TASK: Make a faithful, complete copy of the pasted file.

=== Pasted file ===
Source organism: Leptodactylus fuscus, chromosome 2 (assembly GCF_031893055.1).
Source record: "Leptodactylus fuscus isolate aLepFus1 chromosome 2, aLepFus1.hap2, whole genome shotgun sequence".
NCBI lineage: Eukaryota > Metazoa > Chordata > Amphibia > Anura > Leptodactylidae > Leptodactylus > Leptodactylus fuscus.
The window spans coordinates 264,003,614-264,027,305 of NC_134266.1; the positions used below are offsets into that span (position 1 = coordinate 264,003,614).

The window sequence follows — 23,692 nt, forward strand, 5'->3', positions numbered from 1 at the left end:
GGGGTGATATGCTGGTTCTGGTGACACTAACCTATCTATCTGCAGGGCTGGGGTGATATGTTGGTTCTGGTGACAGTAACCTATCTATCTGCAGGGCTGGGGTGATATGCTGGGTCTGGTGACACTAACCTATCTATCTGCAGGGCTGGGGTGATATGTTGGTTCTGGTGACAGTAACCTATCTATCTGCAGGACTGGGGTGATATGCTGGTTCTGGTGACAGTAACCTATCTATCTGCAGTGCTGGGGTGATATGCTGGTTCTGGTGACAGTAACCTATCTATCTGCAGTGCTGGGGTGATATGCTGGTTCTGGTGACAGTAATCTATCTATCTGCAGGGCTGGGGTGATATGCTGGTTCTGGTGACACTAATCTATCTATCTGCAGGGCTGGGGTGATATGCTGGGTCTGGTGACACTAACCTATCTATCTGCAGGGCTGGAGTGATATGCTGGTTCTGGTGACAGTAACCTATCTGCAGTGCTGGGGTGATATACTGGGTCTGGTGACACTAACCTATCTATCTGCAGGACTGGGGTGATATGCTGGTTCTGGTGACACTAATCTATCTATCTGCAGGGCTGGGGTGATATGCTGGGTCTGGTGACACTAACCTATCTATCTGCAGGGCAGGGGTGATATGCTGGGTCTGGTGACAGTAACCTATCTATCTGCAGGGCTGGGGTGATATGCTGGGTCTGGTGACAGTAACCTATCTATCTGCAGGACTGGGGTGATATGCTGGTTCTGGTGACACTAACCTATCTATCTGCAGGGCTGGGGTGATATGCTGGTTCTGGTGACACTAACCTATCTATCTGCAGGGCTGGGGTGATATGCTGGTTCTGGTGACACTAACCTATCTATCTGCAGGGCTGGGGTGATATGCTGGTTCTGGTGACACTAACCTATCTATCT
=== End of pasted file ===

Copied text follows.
Source organism: Leptodactylus fuscus, chromosome 2 (assembly GCF_031893055.1).
Source record: "Leptodactylus fuscus isolate aLepFus1 chromosome 2, aLepFus1.hap2, whole genome shotgun sequence".
NCBI lineage: Eukaryota > Metazoa > Chordata > Amphibia > Anura > Leptodactylidae > Leptodactylus > Leptodactylus fuscus.
The window spans coordinates 264,003,614-264,027,305 of NC_134266.1; the positions used below are offsets into that span (position 1 = coordinate 264,003,614).

The window sequence follows — 23,692 nt, forward strand, 5'->3', positions numbered from 1 at the left end:
GGGGTGATATGCTGGTTCTGGTGACACTAACCTATCTATCTGCAGGGCTGGGGTGATATGTTGGTTCTGGTGACAGTAACCTATCTATCTGCAGGGCTGGGGTGATATGCTGGGTCTGGTGACACTAACCTATCTATCTGCAGGGCTGGGGTGATATGTTGGTTCTGGTGACAGTAACCTATCTATCTGCAGGACTGGGGTGATATGCTGGTTCTGGTGACAGTAACCTATCTATCTGCAGTGCTGGGGTGATATGCTGGTTCTGGTGACAGTAACCTATCTATCTGCAGTGCTGGGGTGATATGCTGGTTCTGGTGACAGTAATCTATCTATCTGCAGGGCTGGGGTGATATGCTGGTTCTGGTGACACTAATCTATCTATCTGCAGGGCTGGGGTGATATGCTGGGTCTGGTGACACTAACCTATCTATCTGCAGGGCTGGAGTGATATGCTGGTTCTGGTGACAGTAACCTATCTGCAGTGCTGGGGTGATATACTGGGTCTGGTGACACTAACCTATCTATCTGCAGGACTGGGGTGATATGCTGGTTCTGGTGACACTAATCTATCTATCTGCAGGGCTGGGGTGATATGCTGGGTCTGGTGACACTAACCTATCTATCTGCAGGGCAGGGGTGATATGCTGGGTCTGGTGACAGTAACCTATCTATCTGCAGGGCTGGGGTGATATGCTGGGTCTGGTGACAGTAACCTATCTATCTGCAGGACTGGGGTGATATGCTGGTTCTGGTGACACTAACCTATCTATCTGCAGGGCTGGGGTGATATGCTGGTTCTGGTGACACTAACCTATCTATCTGCAGGGCTGGGGTGATATGCTGGTTCTGGTGACACTAACCTATCTATCTGCAGGGCTGGGGTGATATGCTGGTTCTGGTGACACTAACCTATCTATCT